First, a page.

Clinical Phenotype and Outcomes of Inpatients With COVID-19 and Diabetes

Overview

Patients with diabetes have been listed as people at higher risk for severe illness from COVID-19. Moreover, the relationship between diabetes-related phenotypes and the severity of COVID-19 remains unknown. This observational study aims to to evaluate the risk of disease severity and mortality in association with diabetes in COVID-19 inpatients and identify the clinical and biological features associated with worse outcomes.

Study Type

  • Study Type: Observational
  • Study Design
    • Time Perspective: Retrospective
  • Study Primary Completion Date: November 30, 2020

Detailed Description

The epidemic of coronavirus disease-2019 (COVID-19), a disease caused by the severe acute respiratory syndrome-coronavirus-2 (SARS-CoV-2) virus, rapidly spread worldwide and was declared a pandemic by the World Health Organization on 11 March 2020.

It is well known that people with diabetes have increased infection risk, especially for influenza and pneumonia. Moreover, diabetes was previously reported as a major risk factor for mortality in people infected with the H1N1 pandemic influenza and, more recently, with the Middle East respiratory syndrome-related coronavirus (MERS-CoV) . Epidemiological studies have quickly and consistently pointed out diabetes as one of the major comorbidities associated with COVID-19 and affecting its severity.

The prevalence of diabetes in patients with COVID-19 was first reported to range from 5% to 20%. Furthermore, the COVID-19-Associated Hospitalisation Surveillance Network (COVID-NET) reported a diabetes prevalence of 28.3% in hospitalised patients in the USA.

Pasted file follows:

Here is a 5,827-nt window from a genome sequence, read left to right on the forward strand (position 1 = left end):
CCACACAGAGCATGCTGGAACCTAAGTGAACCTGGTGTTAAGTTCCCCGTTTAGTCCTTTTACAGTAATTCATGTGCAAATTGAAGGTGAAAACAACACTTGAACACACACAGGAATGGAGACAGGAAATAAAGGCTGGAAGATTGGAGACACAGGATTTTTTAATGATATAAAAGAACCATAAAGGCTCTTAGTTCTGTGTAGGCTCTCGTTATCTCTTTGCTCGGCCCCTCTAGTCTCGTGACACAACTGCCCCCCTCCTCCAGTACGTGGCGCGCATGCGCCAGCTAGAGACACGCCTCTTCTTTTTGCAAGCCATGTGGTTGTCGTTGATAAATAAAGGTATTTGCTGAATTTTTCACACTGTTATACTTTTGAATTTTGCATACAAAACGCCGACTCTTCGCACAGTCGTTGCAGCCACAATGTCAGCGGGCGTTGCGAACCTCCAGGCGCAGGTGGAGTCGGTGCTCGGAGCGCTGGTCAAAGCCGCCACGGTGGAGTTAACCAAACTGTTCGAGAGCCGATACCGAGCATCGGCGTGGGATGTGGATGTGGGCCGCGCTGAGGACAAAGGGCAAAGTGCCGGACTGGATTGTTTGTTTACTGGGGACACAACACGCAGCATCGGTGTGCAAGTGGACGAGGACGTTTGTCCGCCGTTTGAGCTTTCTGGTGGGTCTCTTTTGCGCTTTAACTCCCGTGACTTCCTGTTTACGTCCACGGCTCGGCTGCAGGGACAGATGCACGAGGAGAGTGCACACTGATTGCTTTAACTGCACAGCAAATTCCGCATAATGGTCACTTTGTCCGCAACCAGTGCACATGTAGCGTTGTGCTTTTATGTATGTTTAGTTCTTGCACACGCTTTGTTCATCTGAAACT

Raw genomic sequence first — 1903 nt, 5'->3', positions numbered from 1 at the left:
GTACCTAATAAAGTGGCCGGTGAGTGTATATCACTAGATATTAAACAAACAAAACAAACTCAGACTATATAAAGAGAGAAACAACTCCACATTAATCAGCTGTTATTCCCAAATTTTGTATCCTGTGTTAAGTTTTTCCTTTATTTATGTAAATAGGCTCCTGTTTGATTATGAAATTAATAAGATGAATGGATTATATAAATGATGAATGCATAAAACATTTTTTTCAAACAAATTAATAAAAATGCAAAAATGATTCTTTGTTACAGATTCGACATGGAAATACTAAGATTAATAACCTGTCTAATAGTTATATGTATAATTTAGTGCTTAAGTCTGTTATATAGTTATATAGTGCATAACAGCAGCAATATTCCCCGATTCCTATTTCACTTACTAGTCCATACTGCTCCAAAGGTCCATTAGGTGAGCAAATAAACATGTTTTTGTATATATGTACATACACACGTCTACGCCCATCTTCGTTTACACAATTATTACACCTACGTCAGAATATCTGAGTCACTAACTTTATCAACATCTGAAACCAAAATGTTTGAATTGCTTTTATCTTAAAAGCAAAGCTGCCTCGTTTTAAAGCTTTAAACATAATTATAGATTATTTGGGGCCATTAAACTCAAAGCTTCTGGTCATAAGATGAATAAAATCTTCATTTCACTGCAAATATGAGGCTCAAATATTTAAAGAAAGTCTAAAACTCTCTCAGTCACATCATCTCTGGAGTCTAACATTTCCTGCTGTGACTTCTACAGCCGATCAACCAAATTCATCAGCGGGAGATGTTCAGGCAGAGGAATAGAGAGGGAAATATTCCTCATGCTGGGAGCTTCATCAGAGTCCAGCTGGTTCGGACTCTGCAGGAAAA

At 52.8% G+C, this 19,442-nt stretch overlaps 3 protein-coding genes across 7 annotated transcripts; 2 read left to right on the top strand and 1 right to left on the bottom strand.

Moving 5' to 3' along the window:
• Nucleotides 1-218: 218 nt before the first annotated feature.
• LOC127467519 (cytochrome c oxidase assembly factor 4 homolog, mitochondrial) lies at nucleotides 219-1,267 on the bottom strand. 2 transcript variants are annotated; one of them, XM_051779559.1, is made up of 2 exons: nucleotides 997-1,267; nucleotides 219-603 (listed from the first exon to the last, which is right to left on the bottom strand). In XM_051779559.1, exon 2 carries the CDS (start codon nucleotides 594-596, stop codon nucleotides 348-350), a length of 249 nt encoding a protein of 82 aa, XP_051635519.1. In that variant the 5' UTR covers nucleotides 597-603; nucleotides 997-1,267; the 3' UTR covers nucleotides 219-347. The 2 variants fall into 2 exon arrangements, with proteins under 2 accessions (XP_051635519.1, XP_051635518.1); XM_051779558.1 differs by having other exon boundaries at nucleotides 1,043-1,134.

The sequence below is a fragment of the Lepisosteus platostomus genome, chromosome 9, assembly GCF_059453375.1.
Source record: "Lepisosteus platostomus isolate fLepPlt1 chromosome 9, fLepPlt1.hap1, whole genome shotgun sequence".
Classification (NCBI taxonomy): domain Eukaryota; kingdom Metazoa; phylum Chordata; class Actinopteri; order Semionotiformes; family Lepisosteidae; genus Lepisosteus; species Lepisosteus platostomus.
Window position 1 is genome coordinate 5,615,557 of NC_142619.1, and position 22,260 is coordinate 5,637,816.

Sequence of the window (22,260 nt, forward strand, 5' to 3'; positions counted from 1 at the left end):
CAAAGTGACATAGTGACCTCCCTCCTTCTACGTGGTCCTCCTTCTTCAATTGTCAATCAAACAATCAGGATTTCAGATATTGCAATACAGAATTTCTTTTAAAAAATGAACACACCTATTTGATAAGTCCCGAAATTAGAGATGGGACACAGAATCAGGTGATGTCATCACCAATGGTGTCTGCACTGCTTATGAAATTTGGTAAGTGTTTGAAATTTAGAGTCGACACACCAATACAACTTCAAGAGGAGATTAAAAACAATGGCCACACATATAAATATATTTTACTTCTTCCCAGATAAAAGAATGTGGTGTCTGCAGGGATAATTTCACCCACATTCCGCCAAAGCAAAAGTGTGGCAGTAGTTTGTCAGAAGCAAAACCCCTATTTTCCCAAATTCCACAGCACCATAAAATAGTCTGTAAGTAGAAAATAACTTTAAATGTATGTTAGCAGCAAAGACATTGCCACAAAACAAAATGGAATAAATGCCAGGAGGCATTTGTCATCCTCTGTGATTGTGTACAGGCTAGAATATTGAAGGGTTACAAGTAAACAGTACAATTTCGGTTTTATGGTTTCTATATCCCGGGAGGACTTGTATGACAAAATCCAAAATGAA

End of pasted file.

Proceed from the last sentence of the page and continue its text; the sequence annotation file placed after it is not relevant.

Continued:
More importantly, all studies published so far have reported a two- to threefold higher prevalence of diabetes in patients in ICUs compared with those with less severe disease and an increased mortality in people with diabetes. A recent meta-analysis further demonstrated that diabetes was associated with a more than doubled risk for ICU admission and a more than tripled risk for death.

However, precise data regarding diabetes characteristics in hospitalised people with COVID-19 are still lacking. Moreover, the relationship between diabetes-related phenotypes and the severity of COVID-19 remains unknown. This study aims to identify the clinical and biological features and potential interactions of diabetic therapies associated with disease severity and mortality risk in people hospitalised for COVID-19. Hospital medical records of inpatients, hospitalized between February 23 to March 31 2020, at the Internal Medicine Unit dedicated to COVID-19 in the Academic Hospital of Parma, Italy will be analysed.

Clinical Trial Outcome Measures

Primary Measures

  • prevalence of intensive care unit admission and/or in-hospital mortality among COVID-19 inpatients
    • Time Frame: february 23 to march 31, 2020
    • to assess risk of intensive care unit admission and/or death among COVID-19 inpatients

Secondary Measures

  • prevalence of death among COVID-19 inpatients with and without diabetes
    • Time Frame: february 23 to march 31, 2020
    • to compare risk of death among inpatients in presence or absence of diabetes
  • prevalence of intensive care unit admission among COVID-19 inpatients with and without diabetes